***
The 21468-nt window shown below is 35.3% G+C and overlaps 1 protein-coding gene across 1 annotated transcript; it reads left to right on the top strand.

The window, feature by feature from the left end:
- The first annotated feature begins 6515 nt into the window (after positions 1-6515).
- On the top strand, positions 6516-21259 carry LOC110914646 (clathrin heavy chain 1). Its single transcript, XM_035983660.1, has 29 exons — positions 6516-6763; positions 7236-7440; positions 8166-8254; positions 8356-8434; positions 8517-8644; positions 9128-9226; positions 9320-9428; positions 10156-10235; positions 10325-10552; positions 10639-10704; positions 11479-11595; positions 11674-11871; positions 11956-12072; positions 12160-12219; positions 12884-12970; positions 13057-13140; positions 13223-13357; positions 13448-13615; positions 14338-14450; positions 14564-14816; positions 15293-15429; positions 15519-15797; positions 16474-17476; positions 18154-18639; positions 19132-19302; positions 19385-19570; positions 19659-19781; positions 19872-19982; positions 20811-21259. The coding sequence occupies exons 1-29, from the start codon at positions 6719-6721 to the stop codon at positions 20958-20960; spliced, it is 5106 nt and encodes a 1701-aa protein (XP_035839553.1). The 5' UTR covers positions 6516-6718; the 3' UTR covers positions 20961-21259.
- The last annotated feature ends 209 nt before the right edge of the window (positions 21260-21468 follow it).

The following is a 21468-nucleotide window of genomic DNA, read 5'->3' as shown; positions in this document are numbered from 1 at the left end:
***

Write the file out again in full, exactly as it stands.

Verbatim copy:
The 21468-nt window shown below is 35.3% G+C and overlaps 1 protein-coding gene across 1 annotated transcript; it reads left to right on the top strand.

The window, feature by feature from the left end:
- The first annotated feature begins 6515 nt into the window (after positions 1-6515).
- On the top strand, positions 6516-21259 carry LOC110914646 (clathrin heavy chain 1). Its single transcript, XM_035983660.1, has 29 exons — positions 6516-6763; positions 7236-7440; positions 8166-8254; positions 8356-8434; positions 8517-8644; positions 9128-9226; positions 9320-9428; positions 10156-10235; positions 10325-10552; positions 10639-10704; positions 11479-11595; positions 11674-11871; positions 11956-12072; positions 12160-12219; positions 12884-12970; positions 13057-13140; positions 13223-13357; positions 13448-13615; positions 14338-14450; positions 14564-14816; positions 15293-15429; positions 15519-15797; positions 16474-17476; positions 18154-18639; positions 19132-19302; positions 19385-19570; positions 19659-19781; positions 19872-19982; positions 20811-21259. The coding sequence occupies exons 1-29, from the start codon at positions 6719-6721 to the stop codon at positions 20958-20960; spliced, it is 5106 nt and encodes a 1701-aa protein (XP_035839553.1). The 5' UTR covers positions 6516-6718; the 3' UTR covers positions 20961-21259.
- The last annotated feature ends 209 nt before the right edge of the window (positions 21260-21468 follow it).

The following is a 21468-nucleotide window of genomic DNA, read 5'->3' as shown; positions in this document are numbered from 1 at the left end: